Wife gums and bone level question.


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Hi

My wife was looking at her medical records and her dental appoints were tagged with "chronic periodontitis" but she said no dentist has ever mentioned that she has that to her. As I had a bad experience with our last dentist (getting a wisdom tooth pulled) and we were due for a checkup we made an appointment with a new dentist. We are in a non English speaking country so it is harder for me to speak to the dentist.

I did some research online before the appointment and we asked and were told that my wife does not have periodontitis. I asked about why her bone levels seem low, they did some quick probing and told us based on the x-ray, probing (no bleeding) and how the gums look that my wife doesn't have periodontitis. They did not say why her bone levels seem low.
They did say that she has some risk for developing periodontitis though and she needs to floss.

My wife is now flossing almost every day (misses the odd day every so often) and brushing twice daily 3 minutes with a sonic toothbrush along with a anti-cavity rinse 3 - 4 times a week. We have also committed to seeing the dentist every 6 months.

They also said that she has a cavity between her teeth (I didn't catch where) but that it was small and would be a shame to have to fix it as it needs to be drilled from the top. They said that they would keep checking if it progresses. I don't know which tooth it is but have circled the two possible locations I can see based on what I learned from the internet.

I have attached the recent X-rays and a different x-ray from 6 months ago along with a picture showing my wife's gums. We know that my wife has notches near the gums on some teeth but she says they have been like that for more than 10 years and haven't got worse.

Can I get your opinion on my wife gums, bone level and cavity? My wife is kind of freaking out about things currently (not so much about the cavity as she has had many before but her gum issues). My wife is 36 and we don't want her to end up losing her teeth at 50 or something.


xray-recent.jpg

xray-6monthago.jpg

mouth.jpg
 
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MattKW

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Yes, her bone levels are lower than I'd expect to see. It is possible that she had chronic periodontitis in the past but that it has stabilised. No sign of calculus deposits on the xrays. I'd be cautious and go see a periodontist for a good assessment.
With gaps between her teeth like that, I'd recommend interdental brushes because the floss may not get it effectively. If you can find them wherever you are, Piksters are a good brand - maybe a size 3 or 4 for her.
Those are small holes that don't require fillings. They should be reviewed every 2 years with Xrays and shouldn't progress with a good diet and hygiene.
 
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Thanks for your reply.

I did think about that but as far as I know she v had v
Yes, her bone levels are lower than I'd expect to see. It is possible that she had chronic periodontitis in the past but that it has stabilised. No sign of calculus deposits on the xrays. I'd be cautious and go see a periodontist for a good assessment.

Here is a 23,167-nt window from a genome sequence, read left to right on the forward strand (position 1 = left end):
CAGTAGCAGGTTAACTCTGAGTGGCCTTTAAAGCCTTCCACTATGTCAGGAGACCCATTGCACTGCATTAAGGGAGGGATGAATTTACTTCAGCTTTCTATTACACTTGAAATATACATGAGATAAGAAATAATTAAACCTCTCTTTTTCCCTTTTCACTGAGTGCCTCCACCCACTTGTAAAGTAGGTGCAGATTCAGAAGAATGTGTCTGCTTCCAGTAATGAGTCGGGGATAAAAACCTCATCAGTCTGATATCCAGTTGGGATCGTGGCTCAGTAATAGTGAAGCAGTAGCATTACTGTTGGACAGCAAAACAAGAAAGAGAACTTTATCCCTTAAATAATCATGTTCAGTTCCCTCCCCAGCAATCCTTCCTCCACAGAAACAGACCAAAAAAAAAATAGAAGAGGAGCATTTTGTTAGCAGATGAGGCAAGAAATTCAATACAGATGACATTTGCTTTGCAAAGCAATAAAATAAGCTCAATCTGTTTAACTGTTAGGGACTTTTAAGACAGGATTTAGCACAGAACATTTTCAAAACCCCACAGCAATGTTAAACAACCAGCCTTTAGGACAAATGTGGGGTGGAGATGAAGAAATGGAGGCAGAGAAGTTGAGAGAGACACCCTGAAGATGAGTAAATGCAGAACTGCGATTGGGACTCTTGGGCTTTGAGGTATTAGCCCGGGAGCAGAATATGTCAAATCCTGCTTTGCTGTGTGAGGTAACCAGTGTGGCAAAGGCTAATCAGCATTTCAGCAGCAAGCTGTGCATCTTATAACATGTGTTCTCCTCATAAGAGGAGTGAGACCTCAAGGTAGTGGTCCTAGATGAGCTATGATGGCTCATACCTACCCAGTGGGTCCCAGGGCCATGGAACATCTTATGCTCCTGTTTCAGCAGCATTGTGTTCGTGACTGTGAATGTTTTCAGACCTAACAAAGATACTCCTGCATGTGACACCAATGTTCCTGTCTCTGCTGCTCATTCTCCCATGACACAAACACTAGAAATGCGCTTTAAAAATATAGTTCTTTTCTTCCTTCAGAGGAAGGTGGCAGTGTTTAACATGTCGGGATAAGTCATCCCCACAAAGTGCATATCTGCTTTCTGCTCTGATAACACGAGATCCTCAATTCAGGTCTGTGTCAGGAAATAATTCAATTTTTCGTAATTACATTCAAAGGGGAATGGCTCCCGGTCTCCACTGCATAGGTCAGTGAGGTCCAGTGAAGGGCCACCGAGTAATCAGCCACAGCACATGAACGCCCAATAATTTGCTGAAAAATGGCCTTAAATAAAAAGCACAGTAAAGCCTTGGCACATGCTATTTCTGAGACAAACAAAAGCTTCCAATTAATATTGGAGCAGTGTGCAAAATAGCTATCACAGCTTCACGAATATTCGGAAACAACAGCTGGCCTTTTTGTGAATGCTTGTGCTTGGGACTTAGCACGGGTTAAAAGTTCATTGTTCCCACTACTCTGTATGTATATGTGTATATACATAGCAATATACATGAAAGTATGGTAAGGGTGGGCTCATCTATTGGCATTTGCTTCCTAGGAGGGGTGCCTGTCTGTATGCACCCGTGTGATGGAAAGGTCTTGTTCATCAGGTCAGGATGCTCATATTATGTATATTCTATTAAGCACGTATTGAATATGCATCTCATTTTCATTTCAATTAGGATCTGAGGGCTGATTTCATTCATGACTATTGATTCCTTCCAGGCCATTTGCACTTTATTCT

With gaps between her teeth like that, I'd recommend interdental brushes because the floss may not get it effectively. If you can find them wherever you are, Piksters are a good brand - maybe a size 3 or 4 for her.
Those are small holes that don't require fillings. They should be reviewed every 2 years with Xrays and shouldn't progress with a good diet and hygiene.

I did think about that but as far as I know or she knows she has never had any special treatment for periodontitis (other than the regular scaling they give everyone) before and my understanding is it doesn't just stabalize by itself.

I will mention to her about seeing a periodontitist.

We tried interdental brushes a while ago but she had trouble positioning them at the back as she has all four wisdom teeth things go back a long way and ended up stabbing herself.

I thought her gaps don't seem that bad or much different than mine although mine are probably caused by aggressive brushing as a teen as my gums are fine.

Dentist told her to floss and make sure to floss all the way down between the tooth and gum. Would a brush clean that area? I can see it would be good to clean the space though.

It's good to know the cavities aren't an issue yet, the top one looks visible in the previous x-ray but I wasn't sure the size because of the overlap in the new one. Hopefully the improved care at home (flossing etc) and diet (not sure how much has changed there) will keep it stable.

Dentists here get a bad rap from foreigners as either slack and not treating until severe or overtreating due to health insurance. It's nice to know that we seem to have found a good one

Thanks
 
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MattKW

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The lesions are monitored these is by Xrays; that's the only way to see if it's active or inactive. So the next set of Xrays should be in 12 months, then maybe stretch it to 2 years but no longer. They don't always remineralise to the point of disappearing from an Xray - think of them like a scar.
 
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Thanks,

They told me their policy is they will take x-rays every 12 months unless there is a reason to take more frequently.

With my wife's history of cavities every couple of years (as can be seen above :)) we will make sure they keep a close eye.

Hopefully her improved cleaning routine and diet will put an end to them as my wife still thinks cavities are pretty much inevitable.
 
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